Mommy, Where Does Writing Come From?
TODAY’S BREW: Vanilla something or other
My Child has started Kindergarten this past week. I didn’t freak out until he actually was in class and giving me feedback. Immediately, I start wondering if this school is just too dumb for him. To be blunt. While Kindergarten was originally just a plan to get hyperactive 5year olds out of the house whenever God created it, now it is known that this is the age where a love of school, learning and community is either fostered or broken. Operation Helicopter Mom is in full effect.
I love school. I love school supplies, I love the time of year, I love learning. My child is similar to me already. As a kid, I was constantly playing school, complete with my own grade book, but when I think back to when this love of school actually came about, it wasn’t until 5th grade. (Oddly enough, this is also when I began to become socially awkward. Coincidence?) That was the year that one of the best teachers ever, Mr. Waterhouse, gave us the assignment of writing a book. I remember this story well, because even though it was 26 years ago, I obsessed over making that thing perfect like i obsess over Running Home and everything related to it. It was about an expedition, Lewis and Clark style, and there were wolves as pets, and the cover was flawless. I remember crumpling up dozens of pieces of little white school paper if the words didn’t look absolutely stunning on the page. It wasn’t lost on the glorious Mr. Waterhouse, who told my parents that I was gifted in the area. It is the one thing I remember from elementary school that a teacher said. That vote of actual confidence, not a pat on the back for coloring in the lines, sticks with me even still.
I wish that I felt this way from Kindergarten on, but that wasn’t the case. I didn’t have a bad time at school, but I tend to remember the time I got in trouble for not going outside with all of the other kids, and they thought I was lost. Or the time they wanted to keep me back because they didn’t think I could skip. I definitely remember when the school nurse, the awful principal, and both teachers were crowded around me, flashing crayons at me, wondering if I was color blind because I colored a fish green when they instructed the fish to be blue. I was just at the stage where all fish were green. (To this day when I think of a fish, I think of it as green.) I do recall Mrs. Freyermuth complimenting me on a drawing of a kid on a swing. She thought I drew it in 3D, and said she had never seen a child do that before. I just thanked her, but had not drawn it in 3D, I just drew it. All in all, I felt a little misguided from the start, when I look back on it.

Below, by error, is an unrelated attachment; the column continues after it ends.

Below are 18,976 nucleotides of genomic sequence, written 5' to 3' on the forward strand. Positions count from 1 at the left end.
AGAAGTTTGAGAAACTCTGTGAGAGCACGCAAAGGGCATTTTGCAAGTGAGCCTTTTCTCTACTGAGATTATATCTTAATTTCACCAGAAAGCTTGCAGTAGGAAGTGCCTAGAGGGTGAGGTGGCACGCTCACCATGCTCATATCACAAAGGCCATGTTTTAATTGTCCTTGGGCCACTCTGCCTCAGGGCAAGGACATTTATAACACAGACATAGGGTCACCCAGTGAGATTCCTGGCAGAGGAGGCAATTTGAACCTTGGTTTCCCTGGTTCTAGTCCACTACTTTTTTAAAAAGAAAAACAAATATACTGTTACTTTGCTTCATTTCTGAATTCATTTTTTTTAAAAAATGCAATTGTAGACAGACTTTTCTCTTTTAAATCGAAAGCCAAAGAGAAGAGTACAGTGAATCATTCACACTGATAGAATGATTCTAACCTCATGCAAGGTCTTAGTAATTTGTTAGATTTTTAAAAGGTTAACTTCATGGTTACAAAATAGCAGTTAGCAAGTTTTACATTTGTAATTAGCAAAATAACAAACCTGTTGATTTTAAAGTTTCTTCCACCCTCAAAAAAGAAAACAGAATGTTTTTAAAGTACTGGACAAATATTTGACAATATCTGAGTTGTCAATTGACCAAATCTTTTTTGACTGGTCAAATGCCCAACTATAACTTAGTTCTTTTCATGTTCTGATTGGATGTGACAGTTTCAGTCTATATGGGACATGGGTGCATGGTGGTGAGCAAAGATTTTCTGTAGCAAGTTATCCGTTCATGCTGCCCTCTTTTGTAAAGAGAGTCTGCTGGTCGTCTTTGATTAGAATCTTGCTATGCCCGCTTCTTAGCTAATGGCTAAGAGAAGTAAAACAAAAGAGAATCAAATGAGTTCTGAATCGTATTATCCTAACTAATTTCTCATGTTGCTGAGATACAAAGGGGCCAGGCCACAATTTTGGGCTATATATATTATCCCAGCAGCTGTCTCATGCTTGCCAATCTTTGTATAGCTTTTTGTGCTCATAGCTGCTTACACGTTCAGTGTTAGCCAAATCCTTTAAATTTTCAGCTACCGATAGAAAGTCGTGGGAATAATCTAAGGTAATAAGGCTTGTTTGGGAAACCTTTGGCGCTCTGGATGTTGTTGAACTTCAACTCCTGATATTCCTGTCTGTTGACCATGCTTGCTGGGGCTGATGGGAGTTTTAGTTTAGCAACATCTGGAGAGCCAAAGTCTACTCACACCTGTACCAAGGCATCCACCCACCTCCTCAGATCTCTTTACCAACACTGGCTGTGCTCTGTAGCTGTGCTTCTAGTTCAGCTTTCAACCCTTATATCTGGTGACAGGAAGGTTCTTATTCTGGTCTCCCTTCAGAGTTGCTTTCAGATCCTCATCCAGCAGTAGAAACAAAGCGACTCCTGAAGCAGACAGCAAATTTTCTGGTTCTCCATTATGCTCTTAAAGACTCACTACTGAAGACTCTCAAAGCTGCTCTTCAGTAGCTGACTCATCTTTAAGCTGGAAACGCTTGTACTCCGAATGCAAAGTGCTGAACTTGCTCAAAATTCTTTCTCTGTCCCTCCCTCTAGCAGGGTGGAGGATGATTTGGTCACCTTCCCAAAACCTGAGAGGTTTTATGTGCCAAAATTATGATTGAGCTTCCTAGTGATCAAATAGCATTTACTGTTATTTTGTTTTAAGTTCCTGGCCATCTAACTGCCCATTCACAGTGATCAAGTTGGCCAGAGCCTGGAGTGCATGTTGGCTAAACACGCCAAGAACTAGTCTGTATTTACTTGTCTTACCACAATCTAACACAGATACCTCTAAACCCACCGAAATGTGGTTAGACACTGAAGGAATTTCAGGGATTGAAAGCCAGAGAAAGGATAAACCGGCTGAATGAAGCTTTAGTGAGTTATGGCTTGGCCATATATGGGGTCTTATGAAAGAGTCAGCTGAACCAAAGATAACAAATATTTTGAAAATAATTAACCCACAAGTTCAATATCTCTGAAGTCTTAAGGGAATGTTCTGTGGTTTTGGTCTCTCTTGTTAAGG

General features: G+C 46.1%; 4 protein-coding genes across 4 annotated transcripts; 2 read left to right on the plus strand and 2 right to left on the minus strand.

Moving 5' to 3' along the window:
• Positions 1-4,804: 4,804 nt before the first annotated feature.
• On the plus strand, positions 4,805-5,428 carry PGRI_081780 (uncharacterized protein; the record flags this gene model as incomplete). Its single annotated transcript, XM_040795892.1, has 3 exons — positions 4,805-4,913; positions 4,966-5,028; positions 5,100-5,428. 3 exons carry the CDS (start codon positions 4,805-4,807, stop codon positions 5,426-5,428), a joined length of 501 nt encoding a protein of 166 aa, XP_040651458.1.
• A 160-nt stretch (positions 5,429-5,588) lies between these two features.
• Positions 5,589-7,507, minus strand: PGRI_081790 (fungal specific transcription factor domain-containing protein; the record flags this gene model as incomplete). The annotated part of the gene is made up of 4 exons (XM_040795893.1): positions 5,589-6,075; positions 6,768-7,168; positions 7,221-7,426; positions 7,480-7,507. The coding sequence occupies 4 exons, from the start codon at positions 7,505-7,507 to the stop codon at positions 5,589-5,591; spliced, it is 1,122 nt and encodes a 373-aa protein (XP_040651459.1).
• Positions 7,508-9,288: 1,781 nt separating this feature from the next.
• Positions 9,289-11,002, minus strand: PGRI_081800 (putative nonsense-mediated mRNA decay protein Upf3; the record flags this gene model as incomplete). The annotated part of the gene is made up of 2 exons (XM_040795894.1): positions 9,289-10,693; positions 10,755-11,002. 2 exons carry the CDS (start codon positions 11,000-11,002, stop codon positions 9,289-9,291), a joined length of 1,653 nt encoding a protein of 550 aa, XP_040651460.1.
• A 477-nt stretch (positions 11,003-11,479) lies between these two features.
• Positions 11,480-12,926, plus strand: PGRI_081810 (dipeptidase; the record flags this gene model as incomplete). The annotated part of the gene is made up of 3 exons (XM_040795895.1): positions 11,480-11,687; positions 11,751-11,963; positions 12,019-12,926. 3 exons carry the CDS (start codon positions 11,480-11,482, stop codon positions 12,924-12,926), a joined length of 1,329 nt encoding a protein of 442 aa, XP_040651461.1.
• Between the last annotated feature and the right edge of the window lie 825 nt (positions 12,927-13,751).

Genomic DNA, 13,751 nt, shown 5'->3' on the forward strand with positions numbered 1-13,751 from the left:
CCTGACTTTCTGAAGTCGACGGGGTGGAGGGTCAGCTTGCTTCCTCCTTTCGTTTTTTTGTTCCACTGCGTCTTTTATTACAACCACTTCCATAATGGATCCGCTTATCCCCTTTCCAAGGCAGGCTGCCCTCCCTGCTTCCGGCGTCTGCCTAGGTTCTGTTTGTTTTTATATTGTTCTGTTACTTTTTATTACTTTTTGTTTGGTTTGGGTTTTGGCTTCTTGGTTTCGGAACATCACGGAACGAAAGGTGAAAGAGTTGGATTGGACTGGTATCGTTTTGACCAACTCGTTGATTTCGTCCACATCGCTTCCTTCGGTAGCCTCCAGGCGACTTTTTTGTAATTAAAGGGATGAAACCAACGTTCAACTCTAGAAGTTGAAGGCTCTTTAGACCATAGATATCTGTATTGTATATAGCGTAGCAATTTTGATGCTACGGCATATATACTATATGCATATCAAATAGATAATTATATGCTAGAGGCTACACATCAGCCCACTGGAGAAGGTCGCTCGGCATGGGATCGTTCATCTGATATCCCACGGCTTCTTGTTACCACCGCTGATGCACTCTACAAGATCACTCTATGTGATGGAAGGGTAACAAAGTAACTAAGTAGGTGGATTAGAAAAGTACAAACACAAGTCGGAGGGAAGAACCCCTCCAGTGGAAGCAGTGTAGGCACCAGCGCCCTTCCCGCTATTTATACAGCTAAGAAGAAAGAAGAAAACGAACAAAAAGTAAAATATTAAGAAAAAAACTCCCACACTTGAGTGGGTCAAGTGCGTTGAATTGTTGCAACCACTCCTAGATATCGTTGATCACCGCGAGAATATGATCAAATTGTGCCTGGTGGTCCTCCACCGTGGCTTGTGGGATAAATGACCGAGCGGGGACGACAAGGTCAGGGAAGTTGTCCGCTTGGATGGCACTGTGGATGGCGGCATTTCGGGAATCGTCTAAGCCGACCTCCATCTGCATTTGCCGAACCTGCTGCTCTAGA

Thanks to my 5th grade teacher, I found my spot in life, and it never left me. I found the thing that I could do well, no matter if I knew how to skip or not. Maybe before that I wasn’t enough of a real person yet to truly determine what I needed. Maybe in Kindergarten, all that needed to happen is exactly what happened.
And maybe if I had been sent to the world’s best school, the same results would have occurred.
The moral of the story is, my Kindergartener is strong enough to forge his own way without us doing it for him. What he needs from the adults in his life is guidance and support, and involvement. He will learn his way just like I did. And I didn’t always want hovering grownups to help me. Sometimes, kids just want to be kids, and they learn to challenge themselves. And when my boy realizes he’s good at everything, I want him to know we were there to help, not tell him he fit into the box that we created.
Now I have to go research programs for gifted 5 year olds.